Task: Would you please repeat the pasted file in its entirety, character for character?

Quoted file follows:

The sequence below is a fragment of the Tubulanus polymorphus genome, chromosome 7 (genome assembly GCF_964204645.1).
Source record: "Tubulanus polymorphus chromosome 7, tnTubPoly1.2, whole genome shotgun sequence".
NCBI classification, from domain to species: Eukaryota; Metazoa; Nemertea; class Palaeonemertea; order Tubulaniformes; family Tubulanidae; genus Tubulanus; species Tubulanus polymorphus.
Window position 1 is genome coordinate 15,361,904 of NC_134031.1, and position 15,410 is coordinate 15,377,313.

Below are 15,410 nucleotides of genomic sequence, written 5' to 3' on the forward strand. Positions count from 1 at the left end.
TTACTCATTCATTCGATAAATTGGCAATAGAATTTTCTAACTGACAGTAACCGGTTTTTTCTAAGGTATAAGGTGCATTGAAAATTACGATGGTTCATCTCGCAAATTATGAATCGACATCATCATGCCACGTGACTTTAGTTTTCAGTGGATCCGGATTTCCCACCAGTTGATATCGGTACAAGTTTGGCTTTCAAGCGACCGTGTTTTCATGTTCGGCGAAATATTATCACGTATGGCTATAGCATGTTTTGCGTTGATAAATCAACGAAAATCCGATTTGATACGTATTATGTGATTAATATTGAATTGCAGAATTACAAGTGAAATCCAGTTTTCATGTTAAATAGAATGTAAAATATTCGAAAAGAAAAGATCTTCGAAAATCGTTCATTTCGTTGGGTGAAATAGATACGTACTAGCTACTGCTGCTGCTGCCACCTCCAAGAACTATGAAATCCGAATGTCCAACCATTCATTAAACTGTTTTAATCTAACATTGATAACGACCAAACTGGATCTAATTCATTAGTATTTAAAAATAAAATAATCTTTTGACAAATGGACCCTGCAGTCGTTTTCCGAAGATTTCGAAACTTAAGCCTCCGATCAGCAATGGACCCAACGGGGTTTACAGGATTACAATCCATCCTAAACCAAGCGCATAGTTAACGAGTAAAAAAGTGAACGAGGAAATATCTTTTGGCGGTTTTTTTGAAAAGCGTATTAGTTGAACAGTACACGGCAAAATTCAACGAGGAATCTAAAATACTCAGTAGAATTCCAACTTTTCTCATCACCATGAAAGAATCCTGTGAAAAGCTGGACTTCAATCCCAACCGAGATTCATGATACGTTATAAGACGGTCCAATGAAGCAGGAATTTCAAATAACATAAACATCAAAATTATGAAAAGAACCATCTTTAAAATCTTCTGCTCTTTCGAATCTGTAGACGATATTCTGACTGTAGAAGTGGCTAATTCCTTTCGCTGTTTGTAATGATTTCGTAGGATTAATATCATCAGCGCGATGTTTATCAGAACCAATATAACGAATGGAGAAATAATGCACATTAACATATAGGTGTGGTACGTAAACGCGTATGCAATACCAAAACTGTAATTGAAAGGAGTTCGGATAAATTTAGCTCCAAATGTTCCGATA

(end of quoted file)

The sequence below is a fragment of the Tubulanus polymorphus genome, chromosome 7 (genome assembly GCF_964204645.1).
Source record: "Tubulanus polymorphus chromosome 7, tnTubPoly1.2, whole genome shotgun sequence".
NCBI classification, from domain to species: Eukaryota; Metazoa; Nemertea; class Palaeonemertea; order Tubulaniformes; family Tubulanidae; genus Tubulanus; species Tubulanus polymorphus.
Window position 1 is genome coordinate 15,361,904 of NC_134031.1, and position 15,410 is coordinate 15,377,313.

Below are 15,410 nucleotides of genomic sequence, written 5' to 3' on the forward strand. Positions count from 1 at the left end.
TTACTCATTCATTCGATAAATTGGCAATAGAATTTTCTAACTGACAGTAACCGGTTTTTTCTAAGGTATAAGGTGCATTGAAAATTACGATGGTTCATCTCGCAAATTATGAATCGACATCATCATGCCACGTGACTTTAGTTTTCAGTGGATCCGGATTTCCCACCAGTTGATATCGGTACAAGTTTGGCTTTCAAGCGACCGTGTTTTCATGTTCGGCGAAATATTATCACGTATGGCTATAGCATGTTTTGCGTTGATAAATCAACGAAAATCCGATTTGATACGTATTATGTGATTAATATTGAATTGCAGAATTACAAGTGAAATCCAGTTTTCATGTTAAATAGAATGTAAAATATTCGAAAAGAAAAGATCTTCGAAAATCGTTCATTTCGTTGGGTGAAATAGATACGTACTAGCTACTGCTGCTGCTGCCACCTCCAAGAACTATGAAATCCGAATGTCCAACCATTCATTAAACTGTTTTAATCTAACATTGATAACGACCAAACTGGATCTAATTCATTAGTATTTAAAAATAAAATAATCTTTTGACAAATGGACCCTGCAGTCGTTTTCCGAAGATTTCGAAACTTAAGCCTCCGATCAGCAATGGACCCAACGGGGTTTACAGGATTACAATCCATCCTAAACCAAGCGCATAGTTAACGAGTAAAAAAGTGAACGAGGAAATATCTTTTGGCGGTTTTTTTGAAAAGCGTATTAGTTGAACAGTACACGGCAAAATTCAACGAGGAATCTAAAATACTCAGTAGAATTCCAACTTTTCTCATCACCATGAAAGAATCCTGTGAAAAGCTGGACTTCAATCCCAACCGAGATTCATGATACGTTATAAGACGGTCCAATGAAGCAGGAATTTCAAATAACATAAACATCAAAATTATGAAAAGAACCATCTTTAAAATCTTCTGCTCTTTCGAATCTGTAGACGATATTCTGACTGTAGAAGTGGCTAATTCCTTTCGCTGTTTGTAATGATTTCGTAGGATTAATATCATCAGCGCGATGTTTATCAGAACCAATATAACGAATGGAGAAATAATGCACATTAACATATAGGTGTGGTACGTAAACGCGTATGCAATACCAAAACTGTAATTGAAAGGAGTTCGGATAAATTTAGCTCCAAATGTTCCGATA